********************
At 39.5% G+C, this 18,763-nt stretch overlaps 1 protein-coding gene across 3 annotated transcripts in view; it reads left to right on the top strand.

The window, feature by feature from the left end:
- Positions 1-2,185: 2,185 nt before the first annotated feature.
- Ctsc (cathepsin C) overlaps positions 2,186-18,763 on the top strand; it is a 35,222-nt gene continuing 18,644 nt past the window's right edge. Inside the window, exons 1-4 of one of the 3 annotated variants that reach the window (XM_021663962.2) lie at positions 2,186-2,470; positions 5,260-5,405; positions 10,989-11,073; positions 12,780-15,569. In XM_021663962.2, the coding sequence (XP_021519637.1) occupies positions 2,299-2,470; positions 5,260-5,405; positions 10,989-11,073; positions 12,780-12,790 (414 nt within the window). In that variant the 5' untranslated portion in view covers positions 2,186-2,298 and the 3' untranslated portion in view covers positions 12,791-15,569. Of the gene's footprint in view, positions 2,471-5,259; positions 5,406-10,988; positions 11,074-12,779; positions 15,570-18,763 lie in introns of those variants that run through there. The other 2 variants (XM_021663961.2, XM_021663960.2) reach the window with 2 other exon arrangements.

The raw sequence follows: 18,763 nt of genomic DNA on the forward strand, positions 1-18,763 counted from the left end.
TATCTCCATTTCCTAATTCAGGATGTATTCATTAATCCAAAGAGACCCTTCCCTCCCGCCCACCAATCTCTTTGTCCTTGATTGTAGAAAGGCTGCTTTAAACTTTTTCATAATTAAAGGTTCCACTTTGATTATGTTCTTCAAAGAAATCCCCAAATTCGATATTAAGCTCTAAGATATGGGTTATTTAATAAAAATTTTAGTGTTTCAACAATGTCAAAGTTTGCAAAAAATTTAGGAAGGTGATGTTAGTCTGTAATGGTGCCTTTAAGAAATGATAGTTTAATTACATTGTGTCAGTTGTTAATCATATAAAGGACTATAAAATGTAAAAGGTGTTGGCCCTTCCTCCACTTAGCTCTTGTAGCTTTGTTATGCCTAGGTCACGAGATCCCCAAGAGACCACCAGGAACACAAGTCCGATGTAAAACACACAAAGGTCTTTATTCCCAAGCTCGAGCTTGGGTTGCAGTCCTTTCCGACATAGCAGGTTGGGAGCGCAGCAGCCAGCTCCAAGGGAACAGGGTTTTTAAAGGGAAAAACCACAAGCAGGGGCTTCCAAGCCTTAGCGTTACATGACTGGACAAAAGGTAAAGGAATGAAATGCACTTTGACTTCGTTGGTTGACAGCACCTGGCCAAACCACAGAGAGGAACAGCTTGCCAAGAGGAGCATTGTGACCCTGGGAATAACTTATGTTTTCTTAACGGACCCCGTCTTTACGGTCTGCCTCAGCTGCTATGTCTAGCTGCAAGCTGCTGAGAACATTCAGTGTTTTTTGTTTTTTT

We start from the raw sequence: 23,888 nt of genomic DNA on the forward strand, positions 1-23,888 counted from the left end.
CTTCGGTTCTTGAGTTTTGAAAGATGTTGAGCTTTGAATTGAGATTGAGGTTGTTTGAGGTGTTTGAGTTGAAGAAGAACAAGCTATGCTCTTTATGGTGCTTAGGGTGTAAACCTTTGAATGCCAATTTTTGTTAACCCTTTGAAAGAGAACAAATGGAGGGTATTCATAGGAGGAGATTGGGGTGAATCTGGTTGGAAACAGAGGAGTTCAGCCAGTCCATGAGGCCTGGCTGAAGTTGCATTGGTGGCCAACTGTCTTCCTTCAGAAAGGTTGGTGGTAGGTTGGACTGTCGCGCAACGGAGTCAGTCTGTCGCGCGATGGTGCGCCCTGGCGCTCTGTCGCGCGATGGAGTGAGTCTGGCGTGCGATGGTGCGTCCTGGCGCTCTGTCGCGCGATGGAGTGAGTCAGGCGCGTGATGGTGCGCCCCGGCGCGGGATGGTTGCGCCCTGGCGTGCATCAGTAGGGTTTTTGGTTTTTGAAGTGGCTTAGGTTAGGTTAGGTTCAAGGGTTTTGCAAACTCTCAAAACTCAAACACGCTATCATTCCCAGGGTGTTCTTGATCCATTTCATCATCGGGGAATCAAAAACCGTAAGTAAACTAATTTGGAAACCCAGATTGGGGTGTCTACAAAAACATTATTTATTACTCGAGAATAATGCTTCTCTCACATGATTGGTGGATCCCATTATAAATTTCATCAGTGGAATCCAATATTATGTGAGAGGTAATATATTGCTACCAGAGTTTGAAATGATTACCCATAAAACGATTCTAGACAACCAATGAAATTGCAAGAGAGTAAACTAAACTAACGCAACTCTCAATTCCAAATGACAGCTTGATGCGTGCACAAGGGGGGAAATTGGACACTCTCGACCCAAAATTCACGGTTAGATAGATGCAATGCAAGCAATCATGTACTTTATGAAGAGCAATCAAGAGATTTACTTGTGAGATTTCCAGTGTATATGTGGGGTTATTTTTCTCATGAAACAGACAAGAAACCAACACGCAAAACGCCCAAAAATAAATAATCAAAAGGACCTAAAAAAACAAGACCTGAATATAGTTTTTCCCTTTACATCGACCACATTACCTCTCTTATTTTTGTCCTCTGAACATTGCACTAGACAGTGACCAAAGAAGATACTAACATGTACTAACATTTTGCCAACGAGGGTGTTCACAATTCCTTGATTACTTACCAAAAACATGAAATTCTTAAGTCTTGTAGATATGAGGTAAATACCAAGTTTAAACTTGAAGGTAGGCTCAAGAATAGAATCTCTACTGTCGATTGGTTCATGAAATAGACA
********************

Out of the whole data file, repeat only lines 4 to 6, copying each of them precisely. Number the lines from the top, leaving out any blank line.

- Ctsc (cathepsin C) overlaps positions 2,186-18,763 on the top strand; it is a 35,222-nt gene continuing 18,644 nt past the window's right edge. Inside the window, exons 1-4 of one of the 3 annotated variants that reach the window (XM_021663962.2) lie at positions 2,186-2,470; positions 5,260-5,405; positions 10,989-11,073; positions 12,780-15,569. In XM_021663962.2, the coding sequence (XP_021519637.1) occupies positions 2,299-2,470; positions 5,260-5,405; positions 10,989-11,073; positions 12,780-12,790 (414 nt within the window). In that variant the 5' untranslated portion in view covers positions 2,186-2,298 and the 3' untranslated portion in view covers positions 12,791-15,569. Of the gene's footprint in view, positions 2,471-5,259; positions 5,406-10,988; positions 11,074-12,779; positions 15,570-18,763 lie in introns of those variants that run through there. The other 2 variants (XM_021663961.2, XM_021663960.2) reach the window with 2 other exon arrangements.

The raw sequence follows: 18,763 nt of genomic DNA on the forward strand, positions 1-18,763 counted from the left end.
TATCTCCATTTCCTAATTCAGGATGTATTCATTAATCCAAAGAGACCCTTCCCTCCCGCCCACCAATCTCTTTGTCCTTGATTGTAGAAAGGCTGCTTTAAACTTTTTCATAATTAAAGGTTCCACTTTGATTATGTTCTTCAAAGAAATCCCCAAATTCGATATTAAGCTCTAAGATATGGGTTATTTAATAAAAATTTTAGTGTTTCAACAATGTCAAAGTTTGCAAAAAATTTAGGAAGGTGATGTTAGTCTGTAATGGTGCCTTTAAGAAATGATAGTTTAATTACATTGTGTCAGTTGTTAATCATATAAAGGACTATAAAATGTAAAAGGTGTTGGCCCTTCCTCCACTTAGCTCTTGTAGCTTTGTTATGCCTAGGTCACGAGATCCCCAAGAGACCACCAGGAACACAAGTCCGATGTAAAACACACAAAGGTCTTTATTCCCAAGCTCGAGCTTGGGTTGCAGTCCTTTCCGACATAGCAGGTTGGGAGCGCAGCAGCCAGCTCCAAGGGAACAGGGTTTTTAAAGGGAAAAACCACAAGCAGGGGCTTCCAAGCCTTAGCGTTACATGACTGGACAAAAGGTAAAGGAATGAAATGCACTTTGACTTCGTTGGTTGACAGCACCTGGCCAAACCACAGAGAGGAACAGCTTGCCAAGAGGAGCATTGTGACCCTGGGAATAACTTATGTTTTCTTAACGGACCCCGTCTTTACGGTCTGCCTCAGCTGCTATGTCTAGCTGCAAGCTGCTGAGAACATTCAGTGTTTTTTGTTTTTTT